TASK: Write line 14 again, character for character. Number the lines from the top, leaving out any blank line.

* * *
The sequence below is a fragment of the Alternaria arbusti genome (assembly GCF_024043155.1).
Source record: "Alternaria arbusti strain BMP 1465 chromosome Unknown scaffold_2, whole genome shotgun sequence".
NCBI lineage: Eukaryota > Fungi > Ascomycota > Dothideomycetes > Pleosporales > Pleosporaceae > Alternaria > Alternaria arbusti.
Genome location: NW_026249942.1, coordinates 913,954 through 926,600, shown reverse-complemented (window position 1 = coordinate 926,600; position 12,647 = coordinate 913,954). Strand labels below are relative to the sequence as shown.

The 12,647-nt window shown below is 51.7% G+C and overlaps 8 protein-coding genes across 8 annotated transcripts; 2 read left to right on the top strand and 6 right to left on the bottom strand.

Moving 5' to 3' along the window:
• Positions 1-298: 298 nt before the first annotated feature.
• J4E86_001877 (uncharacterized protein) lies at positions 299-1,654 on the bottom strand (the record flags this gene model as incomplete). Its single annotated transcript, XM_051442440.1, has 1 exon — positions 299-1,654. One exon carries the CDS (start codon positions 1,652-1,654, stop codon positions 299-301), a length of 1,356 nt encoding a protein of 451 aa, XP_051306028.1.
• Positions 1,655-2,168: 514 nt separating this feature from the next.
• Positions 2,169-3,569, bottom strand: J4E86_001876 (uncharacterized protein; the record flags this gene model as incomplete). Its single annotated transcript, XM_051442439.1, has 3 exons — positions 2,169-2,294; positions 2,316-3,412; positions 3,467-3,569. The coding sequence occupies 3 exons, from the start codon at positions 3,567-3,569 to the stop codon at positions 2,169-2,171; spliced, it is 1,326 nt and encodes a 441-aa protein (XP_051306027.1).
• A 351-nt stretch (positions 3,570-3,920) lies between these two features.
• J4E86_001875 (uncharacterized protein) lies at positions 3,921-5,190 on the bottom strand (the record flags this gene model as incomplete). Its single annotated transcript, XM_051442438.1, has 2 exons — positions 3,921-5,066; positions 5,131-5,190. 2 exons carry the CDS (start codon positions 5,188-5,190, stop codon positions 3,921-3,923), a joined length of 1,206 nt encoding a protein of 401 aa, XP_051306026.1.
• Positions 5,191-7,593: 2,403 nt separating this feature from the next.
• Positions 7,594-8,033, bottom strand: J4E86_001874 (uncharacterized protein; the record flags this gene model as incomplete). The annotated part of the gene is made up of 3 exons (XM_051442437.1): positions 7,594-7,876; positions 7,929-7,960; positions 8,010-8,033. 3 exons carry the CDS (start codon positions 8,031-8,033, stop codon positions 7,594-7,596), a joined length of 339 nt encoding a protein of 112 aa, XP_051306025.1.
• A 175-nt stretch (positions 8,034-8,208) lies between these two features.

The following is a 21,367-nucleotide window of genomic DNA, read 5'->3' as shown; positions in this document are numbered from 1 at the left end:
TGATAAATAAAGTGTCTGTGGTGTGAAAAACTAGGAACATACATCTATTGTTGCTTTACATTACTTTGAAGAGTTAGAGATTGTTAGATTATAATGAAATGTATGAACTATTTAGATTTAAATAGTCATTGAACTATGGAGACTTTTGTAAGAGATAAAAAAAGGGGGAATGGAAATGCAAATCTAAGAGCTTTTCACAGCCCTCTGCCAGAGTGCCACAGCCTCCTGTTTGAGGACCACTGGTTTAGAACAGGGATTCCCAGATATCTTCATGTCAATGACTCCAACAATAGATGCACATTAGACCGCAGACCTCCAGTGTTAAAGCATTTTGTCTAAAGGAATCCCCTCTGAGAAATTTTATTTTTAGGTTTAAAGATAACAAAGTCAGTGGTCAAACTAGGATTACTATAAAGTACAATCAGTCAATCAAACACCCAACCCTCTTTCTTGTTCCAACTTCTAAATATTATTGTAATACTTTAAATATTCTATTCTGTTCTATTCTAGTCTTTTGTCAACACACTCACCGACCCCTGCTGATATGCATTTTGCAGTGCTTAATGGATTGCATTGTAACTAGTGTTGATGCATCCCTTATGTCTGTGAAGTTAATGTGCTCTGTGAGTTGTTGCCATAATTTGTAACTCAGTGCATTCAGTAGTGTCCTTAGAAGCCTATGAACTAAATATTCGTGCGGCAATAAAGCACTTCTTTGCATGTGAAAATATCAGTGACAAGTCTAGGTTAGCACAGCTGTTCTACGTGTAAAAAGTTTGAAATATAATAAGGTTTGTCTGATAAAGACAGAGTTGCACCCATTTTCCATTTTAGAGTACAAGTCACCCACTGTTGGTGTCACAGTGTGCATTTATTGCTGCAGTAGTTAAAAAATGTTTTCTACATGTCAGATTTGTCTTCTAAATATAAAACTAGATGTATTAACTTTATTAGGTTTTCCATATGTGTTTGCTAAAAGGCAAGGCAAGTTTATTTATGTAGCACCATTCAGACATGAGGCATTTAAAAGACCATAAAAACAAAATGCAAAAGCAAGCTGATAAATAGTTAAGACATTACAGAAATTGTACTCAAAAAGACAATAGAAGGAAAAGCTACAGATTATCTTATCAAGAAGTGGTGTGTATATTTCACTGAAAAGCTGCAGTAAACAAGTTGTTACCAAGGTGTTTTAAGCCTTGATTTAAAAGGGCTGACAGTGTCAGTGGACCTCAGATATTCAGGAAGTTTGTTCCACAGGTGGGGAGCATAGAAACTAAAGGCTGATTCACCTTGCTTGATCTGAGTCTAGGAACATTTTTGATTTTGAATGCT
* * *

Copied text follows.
• Positions 7,594-8,033, bottom strand: J4E86_001874 (uncharacterized protein; the record flags this gene model as incomplete). The annotated part of the gene is made up of 3 exons (XM_051442437.1): positions 7,594-7,876; positions 7,929-7,960; positions 8,010-8,033. 3 exons carry the CDS (start codon positions 8,031-8,033, stop codon positions 7,594-7,596), a joined length of 339 nt encoding a protein of 112 aa, XP_051306025.1.